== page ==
Alaska Pioneer Fruit Growers Association

IPM Talk

December 23, 2008

By Tami Schlies

 

Did you know that the mayday tree, Prunus patus, is becoming invasive here in Alaska?  Michael Rasy with the UAF Cooperative Extension spoke to us about things to look out for here in the high north that may cause problems down the road. Apparently invasive species can have what is called a “lag period” of up to eighty years before showing signs of becoming invasive.  (It makes me a little concerned about bringing in seaberry trees, since they have proven to be invasive elsewhere.)

The mayday tree is affecting stream banks and out competing the native willow, aspen and alder.  The native trees are important to the balance that maintain salmon populations in our streams.  You will often find mayday seedlings popping up under your bird feeder, so the seeds are spread by birds, and will have far reaching affects.

For those of you fighting leaf rollers every year, Michael suggested using Bt, Bacillus thuringiensis, as a first defense.  Leaf rollers munch BEFORE they roll, so you must keep your eyes open for the worms early on.  Once they roll up, they are harder, if not impossible, to control.

I have included a publication on Bt, but some fact in a nutshell are:  1.) Bt is most effective early in a caterpillar’s life cycle.  2.) It is a living, biological control, and as such must be replenished every year; don’t use the leftovers on your shelf.  3.) It is not residual; it must be applied weekly for best effect.  4.) It does not harm bees or ladybugs or other beneficial insects.  It is a natural bacteria that effects only specific types of larva.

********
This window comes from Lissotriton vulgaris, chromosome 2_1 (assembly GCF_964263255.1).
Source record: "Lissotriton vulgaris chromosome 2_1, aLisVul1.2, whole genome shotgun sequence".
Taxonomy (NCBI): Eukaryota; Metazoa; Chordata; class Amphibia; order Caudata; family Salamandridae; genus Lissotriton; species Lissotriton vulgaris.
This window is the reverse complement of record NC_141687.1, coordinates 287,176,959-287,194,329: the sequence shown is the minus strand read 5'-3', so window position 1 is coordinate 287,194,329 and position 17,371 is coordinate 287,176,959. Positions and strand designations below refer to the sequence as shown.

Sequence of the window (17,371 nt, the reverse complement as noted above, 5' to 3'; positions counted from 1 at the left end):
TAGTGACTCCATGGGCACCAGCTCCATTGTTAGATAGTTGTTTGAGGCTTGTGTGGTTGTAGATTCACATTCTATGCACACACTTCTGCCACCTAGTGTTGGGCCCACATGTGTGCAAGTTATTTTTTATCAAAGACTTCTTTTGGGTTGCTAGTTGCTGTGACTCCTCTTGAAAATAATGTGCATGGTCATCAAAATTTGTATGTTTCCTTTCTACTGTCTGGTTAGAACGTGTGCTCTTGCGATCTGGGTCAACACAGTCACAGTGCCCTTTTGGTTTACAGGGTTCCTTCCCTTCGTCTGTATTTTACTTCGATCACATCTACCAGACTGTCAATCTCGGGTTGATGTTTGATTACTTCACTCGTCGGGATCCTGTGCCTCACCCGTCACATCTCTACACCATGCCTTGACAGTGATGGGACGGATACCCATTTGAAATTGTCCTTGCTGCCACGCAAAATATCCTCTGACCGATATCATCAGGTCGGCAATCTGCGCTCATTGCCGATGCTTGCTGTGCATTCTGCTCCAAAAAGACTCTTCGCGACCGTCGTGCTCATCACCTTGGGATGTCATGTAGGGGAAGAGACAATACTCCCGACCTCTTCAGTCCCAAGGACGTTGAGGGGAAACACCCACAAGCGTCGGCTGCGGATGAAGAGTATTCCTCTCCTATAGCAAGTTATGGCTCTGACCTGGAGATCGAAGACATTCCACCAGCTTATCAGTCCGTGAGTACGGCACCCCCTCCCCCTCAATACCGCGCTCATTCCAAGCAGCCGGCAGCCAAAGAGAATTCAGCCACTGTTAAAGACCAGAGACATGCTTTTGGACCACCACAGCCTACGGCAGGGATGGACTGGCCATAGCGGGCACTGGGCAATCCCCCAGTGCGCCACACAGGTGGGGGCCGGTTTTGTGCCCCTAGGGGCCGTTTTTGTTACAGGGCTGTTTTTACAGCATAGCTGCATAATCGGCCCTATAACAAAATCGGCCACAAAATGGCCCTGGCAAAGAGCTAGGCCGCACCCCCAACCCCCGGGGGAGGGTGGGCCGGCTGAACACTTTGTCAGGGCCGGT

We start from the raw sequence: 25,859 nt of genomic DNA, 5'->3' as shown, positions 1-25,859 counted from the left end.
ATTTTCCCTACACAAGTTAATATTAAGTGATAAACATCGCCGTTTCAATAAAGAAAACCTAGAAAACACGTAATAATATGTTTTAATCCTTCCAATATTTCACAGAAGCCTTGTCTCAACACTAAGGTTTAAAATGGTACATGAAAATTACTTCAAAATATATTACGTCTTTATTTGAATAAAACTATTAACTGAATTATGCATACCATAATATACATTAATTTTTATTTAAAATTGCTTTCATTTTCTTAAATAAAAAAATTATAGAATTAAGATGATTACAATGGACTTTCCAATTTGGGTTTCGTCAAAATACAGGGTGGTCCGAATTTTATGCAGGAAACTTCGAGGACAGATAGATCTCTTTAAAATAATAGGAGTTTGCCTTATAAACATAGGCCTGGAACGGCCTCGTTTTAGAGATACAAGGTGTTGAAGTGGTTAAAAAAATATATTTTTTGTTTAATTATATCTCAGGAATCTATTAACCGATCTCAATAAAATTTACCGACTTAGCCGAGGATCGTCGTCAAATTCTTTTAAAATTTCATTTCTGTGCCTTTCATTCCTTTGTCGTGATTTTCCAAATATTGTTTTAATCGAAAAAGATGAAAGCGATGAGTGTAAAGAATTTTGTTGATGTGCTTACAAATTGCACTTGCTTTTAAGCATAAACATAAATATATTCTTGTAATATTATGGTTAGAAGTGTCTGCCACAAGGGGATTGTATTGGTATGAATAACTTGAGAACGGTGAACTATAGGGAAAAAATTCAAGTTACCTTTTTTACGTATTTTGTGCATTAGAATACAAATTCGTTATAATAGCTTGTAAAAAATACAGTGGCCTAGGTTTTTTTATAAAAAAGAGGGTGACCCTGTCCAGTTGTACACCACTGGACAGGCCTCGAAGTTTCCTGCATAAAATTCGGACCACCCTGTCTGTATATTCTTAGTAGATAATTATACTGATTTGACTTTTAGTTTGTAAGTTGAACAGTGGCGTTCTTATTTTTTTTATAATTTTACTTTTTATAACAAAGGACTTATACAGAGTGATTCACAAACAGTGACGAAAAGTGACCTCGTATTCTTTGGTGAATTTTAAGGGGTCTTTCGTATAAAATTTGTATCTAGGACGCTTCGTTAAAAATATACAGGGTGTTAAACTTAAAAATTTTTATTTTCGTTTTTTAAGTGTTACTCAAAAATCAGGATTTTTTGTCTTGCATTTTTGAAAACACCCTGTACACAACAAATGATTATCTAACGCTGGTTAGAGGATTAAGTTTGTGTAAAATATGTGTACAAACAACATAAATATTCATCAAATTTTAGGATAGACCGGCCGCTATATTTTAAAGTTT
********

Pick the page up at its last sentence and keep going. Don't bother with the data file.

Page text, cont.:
Another worm many of us are familiar with is the currant worm.  These are actually the larva of the sawfly, not a moth or butterfly, and they are not susceptible to Bt.  You must deal with these nasty critters very early as, well.  Michael suggests setting out sticky traps and as soon as you catch a sawfly start spraying with insecticidal soap.

The sawfly looks very much like a common housefly except most of them have a little red spot on the back of them and a little black “cell” on the forewings.  The larva also look different from caterpillar larva in that a sawfly larva has six to eight back legs and six front legs with a vacant section in between.  Caterpillars have a much bigger vacant section with less rear legs.

The CES office offers free identification of insects and diseases in your garden.  Take them a sample and they will do their best to help you figure it out.  They want to know about outbreaks so they can develop a plan of action to defend our state against incoming problems.  NOTIFY THE CES OFFICE IF YOU FIND ANY FURRY OR SPINY CATERPILLARS OR NOTICE ANY CATERPILLAR TENTS IN YOUR YARD